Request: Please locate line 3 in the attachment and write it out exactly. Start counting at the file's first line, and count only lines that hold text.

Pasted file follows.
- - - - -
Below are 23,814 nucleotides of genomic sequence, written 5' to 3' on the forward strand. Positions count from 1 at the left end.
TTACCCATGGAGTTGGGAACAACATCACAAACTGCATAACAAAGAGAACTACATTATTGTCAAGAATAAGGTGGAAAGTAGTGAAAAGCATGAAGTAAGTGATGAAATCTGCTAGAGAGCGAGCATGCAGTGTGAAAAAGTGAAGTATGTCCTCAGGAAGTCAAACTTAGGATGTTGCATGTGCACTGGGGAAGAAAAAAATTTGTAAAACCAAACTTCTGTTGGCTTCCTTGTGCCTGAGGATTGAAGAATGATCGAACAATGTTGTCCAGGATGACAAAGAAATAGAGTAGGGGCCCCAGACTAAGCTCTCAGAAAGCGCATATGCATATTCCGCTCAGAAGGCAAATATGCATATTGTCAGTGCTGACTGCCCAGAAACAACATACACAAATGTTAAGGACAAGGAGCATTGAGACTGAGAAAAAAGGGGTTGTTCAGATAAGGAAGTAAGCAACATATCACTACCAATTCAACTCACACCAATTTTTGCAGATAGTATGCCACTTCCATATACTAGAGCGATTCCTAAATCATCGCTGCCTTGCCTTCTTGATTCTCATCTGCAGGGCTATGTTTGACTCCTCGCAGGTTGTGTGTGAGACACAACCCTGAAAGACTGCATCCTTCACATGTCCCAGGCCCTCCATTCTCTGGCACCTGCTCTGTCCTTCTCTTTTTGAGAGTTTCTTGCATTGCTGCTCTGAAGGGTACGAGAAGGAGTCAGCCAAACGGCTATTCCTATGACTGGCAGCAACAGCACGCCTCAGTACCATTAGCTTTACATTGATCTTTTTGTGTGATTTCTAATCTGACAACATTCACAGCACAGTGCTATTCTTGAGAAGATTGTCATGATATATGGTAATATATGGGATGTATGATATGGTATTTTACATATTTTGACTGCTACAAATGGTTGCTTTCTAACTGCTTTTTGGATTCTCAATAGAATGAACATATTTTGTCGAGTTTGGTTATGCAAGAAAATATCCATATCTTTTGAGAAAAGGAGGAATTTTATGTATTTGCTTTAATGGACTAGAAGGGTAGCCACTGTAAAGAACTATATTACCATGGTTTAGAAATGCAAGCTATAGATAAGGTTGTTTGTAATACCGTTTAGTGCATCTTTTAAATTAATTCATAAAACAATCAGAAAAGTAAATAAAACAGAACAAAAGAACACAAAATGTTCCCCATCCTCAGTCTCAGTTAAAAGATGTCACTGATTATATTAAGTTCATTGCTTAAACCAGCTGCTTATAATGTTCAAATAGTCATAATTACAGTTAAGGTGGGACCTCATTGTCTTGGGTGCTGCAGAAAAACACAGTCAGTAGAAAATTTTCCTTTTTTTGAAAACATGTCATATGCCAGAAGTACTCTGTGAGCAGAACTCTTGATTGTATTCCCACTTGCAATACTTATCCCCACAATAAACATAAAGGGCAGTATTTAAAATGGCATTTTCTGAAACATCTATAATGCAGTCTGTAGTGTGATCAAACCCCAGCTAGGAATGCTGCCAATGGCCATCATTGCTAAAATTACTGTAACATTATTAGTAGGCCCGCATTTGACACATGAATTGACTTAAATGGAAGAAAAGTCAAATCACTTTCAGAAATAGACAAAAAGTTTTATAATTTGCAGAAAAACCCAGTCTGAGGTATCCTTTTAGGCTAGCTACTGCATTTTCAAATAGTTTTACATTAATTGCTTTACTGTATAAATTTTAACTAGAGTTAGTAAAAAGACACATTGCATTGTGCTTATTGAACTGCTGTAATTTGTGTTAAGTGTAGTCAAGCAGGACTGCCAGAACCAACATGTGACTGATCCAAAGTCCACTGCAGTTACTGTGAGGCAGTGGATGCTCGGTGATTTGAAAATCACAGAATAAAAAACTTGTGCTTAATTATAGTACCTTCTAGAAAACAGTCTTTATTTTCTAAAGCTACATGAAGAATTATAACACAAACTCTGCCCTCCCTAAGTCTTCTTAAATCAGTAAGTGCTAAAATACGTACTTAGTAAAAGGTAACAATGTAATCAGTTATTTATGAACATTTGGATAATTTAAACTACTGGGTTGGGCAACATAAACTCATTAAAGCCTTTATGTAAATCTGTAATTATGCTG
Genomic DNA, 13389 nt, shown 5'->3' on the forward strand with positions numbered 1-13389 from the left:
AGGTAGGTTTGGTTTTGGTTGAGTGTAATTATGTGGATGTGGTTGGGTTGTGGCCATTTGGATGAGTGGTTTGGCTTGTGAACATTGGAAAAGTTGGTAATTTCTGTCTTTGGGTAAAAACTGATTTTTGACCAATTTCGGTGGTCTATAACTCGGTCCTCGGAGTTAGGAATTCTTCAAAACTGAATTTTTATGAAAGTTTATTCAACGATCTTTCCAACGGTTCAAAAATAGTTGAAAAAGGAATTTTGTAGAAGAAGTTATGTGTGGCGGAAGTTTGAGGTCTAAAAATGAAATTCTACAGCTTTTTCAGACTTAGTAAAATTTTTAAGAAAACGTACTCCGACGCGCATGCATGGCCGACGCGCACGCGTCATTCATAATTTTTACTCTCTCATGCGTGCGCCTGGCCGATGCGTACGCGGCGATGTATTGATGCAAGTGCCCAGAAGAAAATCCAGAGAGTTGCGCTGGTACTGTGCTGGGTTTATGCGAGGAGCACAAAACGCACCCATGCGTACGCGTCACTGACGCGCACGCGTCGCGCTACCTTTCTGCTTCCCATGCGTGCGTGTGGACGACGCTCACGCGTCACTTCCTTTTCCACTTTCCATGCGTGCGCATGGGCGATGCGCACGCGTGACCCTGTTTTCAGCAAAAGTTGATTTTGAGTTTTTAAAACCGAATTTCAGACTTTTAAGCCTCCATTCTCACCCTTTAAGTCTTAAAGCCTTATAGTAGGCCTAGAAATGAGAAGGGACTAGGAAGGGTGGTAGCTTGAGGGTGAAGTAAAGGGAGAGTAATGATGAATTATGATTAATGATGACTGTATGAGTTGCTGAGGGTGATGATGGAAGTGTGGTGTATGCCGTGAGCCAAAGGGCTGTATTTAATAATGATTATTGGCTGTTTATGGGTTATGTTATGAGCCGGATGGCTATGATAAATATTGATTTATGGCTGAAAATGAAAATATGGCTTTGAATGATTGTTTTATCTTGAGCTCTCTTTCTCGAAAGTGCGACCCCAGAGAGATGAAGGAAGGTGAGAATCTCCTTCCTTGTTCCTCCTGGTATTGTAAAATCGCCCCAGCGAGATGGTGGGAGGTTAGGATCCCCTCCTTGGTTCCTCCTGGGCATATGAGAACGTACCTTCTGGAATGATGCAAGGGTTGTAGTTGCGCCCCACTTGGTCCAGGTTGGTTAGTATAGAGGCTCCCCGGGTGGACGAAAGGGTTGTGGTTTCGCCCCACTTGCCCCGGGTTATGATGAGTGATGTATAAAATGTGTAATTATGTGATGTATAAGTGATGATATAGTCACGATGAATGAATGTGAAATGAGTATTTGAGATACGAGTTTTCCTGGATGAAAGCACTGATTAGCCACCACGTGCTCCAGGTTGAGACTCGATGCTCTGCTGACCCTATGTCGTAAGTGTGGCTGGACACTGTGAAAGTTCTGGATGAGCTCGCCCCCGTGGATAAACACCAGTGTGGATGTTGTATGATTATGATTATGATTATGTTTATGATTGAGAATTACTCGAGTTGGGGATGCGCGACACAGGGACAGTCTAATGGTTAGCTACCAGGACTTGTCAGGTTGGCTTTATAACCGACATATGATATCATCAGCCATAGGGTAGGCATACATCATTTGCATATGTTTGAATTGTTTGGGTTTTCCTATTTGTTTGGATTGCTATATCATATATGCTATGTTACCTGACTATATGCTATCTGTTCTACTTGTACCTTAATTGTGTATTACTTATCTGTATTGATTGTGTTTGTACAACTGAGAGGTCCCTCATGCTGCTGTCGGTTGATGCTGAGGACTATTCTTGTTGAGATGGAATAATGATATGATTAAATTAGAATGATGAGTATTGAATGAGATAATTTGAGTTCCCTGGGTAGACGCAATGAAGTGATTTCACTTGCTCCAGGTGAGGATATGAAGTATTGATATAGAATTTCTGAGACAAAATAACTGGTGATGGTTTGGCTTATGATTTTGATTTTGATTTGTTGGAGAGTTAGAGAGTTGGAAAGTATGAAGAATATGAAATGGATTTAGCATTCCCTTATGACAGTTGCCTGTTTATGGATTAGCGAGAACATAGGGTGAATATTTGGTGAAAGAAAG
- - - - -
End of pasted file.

Genomic DNA, 13389 nt, shown 5'->3' on the forward strand with positions numbered 1-13389 from the left: